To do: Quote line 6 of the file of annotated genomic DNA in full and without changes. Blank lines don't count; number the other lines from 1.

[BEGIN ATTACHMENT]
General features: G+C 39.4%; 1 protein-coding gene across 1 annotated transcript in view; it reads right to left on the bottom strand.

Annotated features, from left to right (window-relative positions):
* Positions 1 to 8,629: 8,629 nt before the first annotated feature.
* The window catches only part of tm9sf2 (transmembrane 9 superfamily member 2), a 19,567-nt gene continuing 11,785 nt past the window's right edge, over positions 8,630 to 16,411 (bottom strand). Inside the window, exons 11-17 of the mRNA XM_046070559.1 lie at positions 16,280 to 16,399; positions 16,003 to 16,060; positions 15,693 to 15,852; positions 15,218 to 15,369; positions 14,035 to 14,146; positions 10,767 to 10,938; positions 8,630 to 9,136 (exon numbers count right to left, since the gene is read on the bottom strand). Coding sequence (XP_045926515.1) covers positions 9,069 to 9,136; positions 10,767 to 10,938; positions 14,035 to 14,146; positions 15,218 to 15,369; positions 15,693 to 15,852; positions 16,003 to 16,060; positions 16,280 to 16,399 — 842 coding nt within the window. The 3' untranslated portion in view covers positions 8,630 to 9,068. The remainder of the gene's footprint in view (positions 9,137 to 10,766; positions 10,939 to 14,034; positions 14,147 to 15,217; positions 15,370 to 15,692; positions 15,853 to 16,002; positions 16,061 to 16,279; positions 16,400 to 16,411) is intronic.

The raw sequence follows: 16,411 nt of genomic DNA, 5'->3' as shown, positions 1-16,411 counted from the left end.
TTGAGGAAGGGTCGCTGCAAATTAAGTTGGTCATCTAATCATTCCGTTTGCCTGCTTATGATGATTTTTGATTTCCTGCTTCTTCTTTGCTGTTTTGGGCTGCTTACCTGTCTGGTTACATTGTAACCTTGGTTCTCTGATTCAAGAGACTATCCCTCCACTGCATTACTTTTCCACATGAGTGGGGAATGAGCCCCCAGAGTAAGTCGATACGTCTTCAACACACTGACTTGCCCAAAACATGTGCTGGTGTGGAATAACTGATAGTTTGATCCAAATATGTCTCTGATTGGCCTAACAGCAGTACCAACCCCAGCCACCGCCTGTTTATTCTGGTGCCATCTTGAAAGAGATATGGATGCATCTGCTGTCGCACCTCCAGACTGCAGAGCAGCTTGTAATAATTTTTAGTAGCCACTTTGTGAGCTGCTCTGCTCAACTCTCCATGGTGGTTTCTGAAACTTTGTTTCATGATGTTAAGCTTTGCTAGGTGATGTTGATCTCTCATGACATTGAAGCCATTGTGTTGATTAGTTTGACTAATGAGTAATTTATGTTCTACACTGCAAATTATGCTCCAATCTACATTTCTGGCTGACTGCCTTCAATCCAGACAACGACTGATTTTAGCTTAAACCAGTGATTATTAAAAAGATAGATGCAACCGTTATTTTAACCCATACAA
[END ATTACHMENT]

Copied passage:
TTGAGGAAGGGTCGCTGCAAATTAAGTTGGTCATCTAATCATTCCGTTTGCCTGCTTATGATGATTTTTGATTTCCTGCTTCTTCTTTGCTGTTTTGGGCTGCTTACCTGTCTGGTTACATTGTAACCTTGGTTCTCTGATTCAAGAGACTATCCCTCCACTGCATTACTTTTCCACATGAGTGGGGAATGAGCCCCCAGAGTAAGTCGATACGTCTTCAACACACTGACTTGCCCAAAACATGTGCTGGTGTGGAATAACTGATAGTTTGATCCAAATATGTCTCTGATTGGCCTAACAGCAGTACCAACCCCAGCCACCGCCTGTTTATTCTGGTGCCATCTTGAAAGAGATATGGATGCATCTGCTGTCGCACCTCCAGACTGCAGAGCAGCTTGTAATAATTTTTAGTAGCCACTTTGTGAGCTGCTCTGCTCAACTCTCCATGGTGGTTTCTGAAACTTTGTTTCATGATGTTAAGCTTTGCTAGGTGATGTTGATCTCTCATGACATTGAAGCCATTGTGTTGATTAGTTTGACTAATGAGTAATTTATGTTCTACACTGCAAATTATGCTCCAATCTACATTTCTGGCTGACTGCCTTCAATCCAGACAACGACTGATTTTAGCTTAAACCAGTGATTATTAAAAAGATAGATGCAACCGTTATTTTAACCCATACAA